Texting contract for you and your teens
Maybe you cringe when you see your tween or teen working the keyboard of her cell phone. It seems like she is in constant motion.
Or maybe you're in awe that your son is a master of multi-tasking -- tcarrying on a conversation with you, actually responding appropriately to what you are asking or discussing, while his fingers furiously carry on a text conversation with a friend.
Of course, nothing is more frustrating or even annoying than when he or she is texting during a family dinner or when you are in the midst of an important conversation that requires undivided attention.
As with most things, however, there are pros and cons to communicating through texting. As a parent, you may feel well versed in the downside of this technological advance, especially if your thumbs are not nearly as adept to the activity as your tweens and teens. There is an upside to texting. It isn’t until you resign yourself to engaging in this seemingly mindless activity that you can really appreciate the benefits.
Texting can keep you connected to your kids in a way that was unthinkable a mere decade or two ago. Communication is the key to a strong bond between you and your kids. Texting provides a way to keep connected and in the know. A simple ‘hello’ text from your tween or teen can really turn your day around. You need to be mindful and wary however, how you perceive and respond to his messages can make a big difference.
In order to ensure that you make the best texting connection with your tweens and teens, here is a quick list of what to do and what to avoid when it comes to texting and teens.
DO respond when possible if he send you a text. He is reaching out and your response is validating.
DON'T respond if you are unable to engage with her at the moment. If ,for example, you are in a meeting or in the midst of a task or chore you need to complete, she will get the hint that you are not available.
DO keep responses short and sweet. If the text is too long he probably won’t read it anyway.
DON'T use texting in lieu of carrying on a conversation, especially regarding more important concerns or issues.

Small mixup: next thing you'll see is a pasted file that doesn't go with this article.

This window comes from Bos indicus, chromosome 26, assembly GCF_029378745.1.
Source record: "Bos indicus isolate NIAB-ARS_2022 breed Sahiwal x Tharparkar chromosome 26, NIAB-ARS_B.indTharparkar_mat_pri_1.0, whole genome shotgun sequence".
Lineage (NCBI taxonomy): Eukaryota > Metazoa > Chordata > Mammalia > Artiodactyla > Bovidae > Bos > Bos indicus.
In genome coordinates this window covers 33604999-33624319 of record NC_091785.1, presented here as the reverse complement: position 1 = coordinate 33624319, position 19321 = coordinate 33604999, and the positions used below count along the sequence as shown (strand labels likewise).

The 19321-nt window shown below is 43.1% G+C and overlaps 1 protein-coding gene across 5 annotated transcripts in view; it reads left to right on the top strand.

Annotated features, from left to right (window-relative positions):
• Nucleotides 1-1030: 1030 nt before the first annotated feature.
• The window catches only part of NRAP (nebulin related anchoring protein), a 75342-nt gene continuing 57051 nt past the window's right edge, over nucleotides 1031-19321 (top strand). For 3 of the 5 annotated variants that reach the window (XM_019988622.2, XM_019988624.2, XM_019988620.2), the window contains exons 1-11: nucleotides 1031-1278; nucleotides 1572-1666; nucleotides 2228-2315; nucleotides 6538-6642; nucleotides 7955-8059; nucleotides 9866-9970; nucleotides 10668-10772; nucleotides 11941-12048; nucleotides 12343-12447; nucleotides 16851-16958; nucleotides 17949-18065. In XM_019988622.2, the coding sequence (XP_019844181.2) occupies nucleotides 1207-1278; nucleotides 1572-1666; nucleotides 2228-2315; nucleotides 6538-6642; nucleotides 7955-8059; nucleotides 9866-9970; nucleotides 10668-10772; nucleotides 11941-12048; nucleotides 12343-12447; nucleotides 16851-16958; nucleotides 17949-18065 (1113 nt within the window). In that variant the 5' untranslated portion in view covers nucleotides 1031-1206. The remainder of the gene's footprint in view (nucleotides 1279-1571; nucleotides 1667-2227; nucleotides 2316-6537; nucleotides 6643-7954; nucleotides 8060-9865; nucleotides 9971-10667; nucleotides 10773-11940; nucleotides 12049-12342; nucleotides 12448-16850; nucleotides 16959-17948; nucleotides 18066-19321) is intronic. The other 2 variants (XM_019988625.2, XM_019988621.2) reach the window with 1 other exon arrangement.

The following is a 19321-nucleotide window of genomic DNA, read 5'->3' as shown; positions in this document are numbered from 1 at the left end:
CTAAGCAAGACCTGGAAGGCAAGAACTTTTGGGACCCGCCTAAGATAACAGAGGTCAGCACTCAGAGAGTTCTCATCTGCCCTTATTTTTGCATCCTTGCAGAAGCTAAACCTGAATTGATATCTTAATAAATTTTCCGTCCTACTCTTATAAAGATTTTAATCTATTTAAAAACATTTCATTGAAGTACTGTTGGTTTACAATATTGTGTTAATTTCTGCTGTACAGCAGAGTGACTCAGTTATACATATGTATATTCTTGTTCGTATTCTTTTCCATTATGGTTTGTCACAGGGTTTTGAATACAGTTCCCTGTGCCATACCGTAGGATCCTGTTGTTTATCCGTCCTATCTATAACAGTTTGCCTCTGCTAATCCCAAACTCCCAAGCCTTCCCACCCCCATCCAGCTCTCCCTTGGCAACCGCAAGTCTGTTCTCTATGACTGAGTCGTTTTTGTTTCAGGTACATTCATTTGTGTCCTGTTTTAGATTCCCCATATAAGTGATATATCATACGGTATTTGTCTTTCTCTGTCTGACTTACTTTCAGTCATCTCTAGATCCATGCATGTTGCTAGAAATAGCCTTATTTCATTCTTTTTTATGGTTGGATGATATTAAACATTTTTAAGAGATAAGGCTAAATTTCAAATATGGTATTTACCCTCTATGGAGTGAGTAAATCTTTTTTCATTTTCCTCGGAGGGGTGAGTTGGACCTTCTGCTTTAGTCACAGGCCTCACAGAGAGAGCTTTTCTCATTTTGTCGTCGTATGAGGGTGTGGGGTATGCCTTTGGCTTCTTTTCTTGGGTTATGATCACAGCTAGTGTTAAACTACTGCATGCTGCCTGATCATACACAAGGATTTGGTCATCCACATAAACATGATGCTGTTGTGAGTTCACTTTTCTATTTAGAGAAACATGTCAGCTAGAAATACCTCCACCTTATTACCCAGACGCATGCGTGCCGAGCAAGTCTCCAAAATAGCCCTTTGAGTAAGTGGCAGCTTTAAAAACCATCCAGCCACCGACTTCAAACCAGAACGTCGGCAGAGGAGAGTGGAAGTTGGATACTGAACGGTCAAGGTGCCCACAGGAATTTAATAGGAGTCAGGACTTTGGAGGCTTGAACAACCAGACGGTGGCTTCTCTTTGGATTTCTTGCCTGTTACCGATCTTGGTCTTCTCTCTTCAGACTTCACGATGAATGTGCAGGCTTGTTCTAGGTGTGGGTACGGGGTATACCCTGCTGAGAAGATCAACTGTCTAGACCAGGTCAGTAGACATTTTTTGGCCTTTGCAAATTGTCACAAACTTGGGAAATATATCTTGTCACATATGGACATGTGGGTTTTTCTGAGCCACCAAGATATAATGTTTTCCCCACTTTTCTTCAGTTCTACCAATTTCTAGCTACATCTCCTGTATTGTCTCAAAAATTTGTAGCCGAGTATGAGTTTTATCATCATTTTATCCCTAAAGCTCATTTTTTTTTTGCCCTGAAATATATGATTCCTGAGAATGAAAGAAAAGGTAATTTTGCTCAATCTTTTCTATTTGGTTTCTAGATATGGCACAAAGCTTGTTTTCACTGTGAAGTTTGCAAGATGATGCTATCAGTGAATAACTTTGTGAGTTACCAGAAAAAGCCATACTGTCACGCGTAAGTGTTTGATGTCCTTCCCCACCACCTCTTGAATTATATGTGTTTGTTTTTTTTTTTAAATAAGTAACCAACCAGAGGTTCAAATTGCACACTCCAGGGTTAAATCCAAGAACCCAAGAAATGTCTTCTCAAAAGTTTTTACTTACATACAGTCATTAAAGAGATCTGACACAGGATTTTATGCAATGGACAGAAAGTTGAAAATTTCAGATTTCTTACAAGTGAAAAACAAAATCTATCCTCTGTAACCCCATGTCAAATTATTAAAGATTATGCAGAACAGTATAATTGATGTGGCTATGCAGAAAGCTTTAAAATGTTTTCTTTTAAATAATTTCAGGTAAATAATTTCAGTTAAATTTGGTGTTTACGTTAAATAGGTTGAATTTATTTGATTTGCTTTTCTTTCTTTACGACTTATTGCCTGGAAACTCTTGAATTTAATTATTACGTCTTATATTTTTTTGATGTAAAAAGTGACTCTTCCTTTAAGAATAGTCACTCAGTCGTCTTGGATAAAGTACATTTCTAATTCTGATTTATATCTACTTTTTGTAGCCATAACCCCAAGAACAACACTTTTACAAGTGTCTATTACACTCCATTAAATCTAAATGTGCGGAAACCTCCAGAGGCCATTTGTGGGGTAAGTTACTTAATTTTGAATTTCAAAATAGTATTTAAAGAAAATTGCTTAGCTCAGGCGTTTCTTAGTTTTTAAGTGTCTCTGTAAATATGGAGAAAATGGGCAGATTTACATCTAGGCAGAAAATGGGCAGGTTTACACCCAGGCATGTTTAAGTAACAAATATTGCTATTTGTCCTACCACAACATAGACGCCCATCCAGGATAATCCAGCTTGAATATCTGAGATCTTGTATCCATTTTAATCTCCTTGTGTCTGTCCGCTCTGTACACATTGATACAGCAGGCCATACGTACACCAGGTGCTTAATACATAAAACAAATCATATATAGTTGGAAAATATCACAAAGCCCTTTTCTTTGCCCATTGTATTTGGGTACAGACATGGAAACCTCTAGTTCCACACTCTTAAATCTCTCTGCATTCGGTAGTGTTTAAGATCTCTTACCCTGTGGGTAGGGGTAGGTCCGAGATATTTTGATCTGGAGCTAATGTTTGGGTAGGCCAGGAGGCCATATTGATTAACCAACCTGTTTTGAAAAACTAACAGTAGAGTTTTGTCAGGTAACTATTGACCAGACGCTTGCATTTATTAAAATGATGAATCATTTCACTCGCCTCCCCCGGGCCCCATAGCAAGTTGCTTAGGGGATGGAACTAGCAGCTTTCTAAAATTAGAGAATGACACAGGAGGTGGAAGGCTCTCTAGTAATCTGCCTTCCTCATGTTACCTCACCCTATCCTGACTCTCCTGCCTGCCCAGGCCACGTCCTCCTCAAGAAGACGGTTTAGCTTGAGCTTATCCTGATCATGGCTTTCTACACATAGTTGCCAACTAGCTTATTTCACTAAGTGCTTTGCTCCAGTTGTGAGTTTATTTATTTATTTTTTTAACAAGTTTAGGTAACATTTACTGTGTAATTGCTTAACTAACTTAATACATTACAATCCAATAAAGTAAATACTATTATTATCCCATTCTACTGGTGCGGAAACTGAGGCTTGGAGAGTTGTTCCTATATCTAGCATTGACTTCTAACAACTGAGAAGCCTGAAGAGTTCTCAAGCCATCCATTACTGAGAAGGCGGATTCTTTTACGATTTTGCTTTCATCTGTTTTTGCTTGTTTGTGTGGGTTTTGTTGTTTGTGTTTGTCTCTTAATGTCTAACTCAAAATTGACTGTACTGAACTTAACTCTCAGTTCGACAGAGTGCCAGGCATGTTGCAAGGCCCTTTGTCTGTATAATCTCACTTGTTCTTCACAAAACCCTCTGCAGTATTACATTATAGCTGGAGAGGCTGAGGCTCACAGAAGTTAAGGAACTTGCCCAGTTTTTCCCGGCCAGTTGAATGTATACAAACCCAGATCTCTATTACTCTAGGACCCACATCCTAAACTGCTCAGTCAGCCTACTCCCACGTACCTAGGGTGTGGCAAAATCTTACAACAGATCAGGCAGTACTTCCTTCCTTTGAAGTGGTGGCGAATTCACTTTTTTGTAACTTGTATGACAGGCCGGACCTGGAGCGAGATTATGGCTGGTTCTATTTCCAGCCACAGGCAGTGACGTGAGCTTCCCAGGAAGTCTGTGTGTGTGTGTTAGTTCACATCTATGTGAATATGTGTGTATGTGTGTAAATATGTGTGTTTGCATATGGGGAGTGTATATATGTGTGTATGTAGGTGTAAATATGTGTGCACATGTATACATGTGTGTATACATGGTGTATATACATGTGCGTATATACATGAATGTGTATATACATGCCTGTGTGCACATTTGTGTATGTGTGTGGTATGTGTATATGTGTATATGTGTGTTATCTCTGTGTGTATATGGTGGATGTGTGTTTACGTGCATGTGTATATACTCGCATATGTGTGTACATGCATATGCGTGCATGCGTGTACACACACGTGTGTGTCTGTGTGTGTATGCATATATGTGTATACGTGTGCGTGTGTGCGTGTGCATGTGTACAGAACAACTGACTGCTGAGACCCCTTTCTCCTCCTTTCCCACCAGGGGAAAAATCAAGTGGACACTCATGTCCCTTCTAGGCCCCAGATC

DON'T try to discipline or teach through a text. What you are trying to say is bound to get lost in translation.
DO remember that neutral messages are often misperceived as angry or annoyed. So if you have to re-direct use positive language and symbols (e.g. happy faces, hearts, etc.) to do so.
DON'T text her at times you know she is not available. Hold off while she is in class or somewhere else where her attention and focus is necessary. If she texts you first, do not respond. Refrain from texting with a question such as ,"Aren’t you in class?”
DON'T over-text him. This is especially important if your teen is away at college. Too much texting may be interpreted as intrusive and can become annoying. A simple "Hey there!" now and again is fine. Let it go, however, if she doesn’t text you right back. It probably means she is not available.
DO text to provide reassurance. Encourage your teen with something like "Good luck on your test! I know you studied hard!”. Text with quick reminders, like, "Don’t forget to hand in the money for the school trip.” This is especially helpful if your tween or teen has a lot going on in his life. He may be slightly annoyed to receive the text. but in the end it can be very helpful. Besides, it will give you some piece of mind.
DO discuss texting terms with her. Let her know, for example, that if you don’t text right back it is because you are not available. Also let her know that you will not respond when you believe she is in class or unavailable. Tell her to let you know if there has been a change in her schedule when she texts -- if her class has been cancelled or she will be home early.
DO set up a texting code word which tells you all is well and another code word which signifies your assistance is needed. If your tween is going to the mall with a friend, have her text you a specific code word every half-hour or hour. This tells you she is doing fine. If he is going to a party and wants or needs to be picked up immediately, a pre-ranged "SOS" code word clearly sends you the message that your helped is requested.
Texting can be a great way to build on the bond with your tweens and teens. It can’t take the place of conversation, but it can certainly help you connect and communicate with your tweens and teens.
What are your texting rules with your tween or teen?
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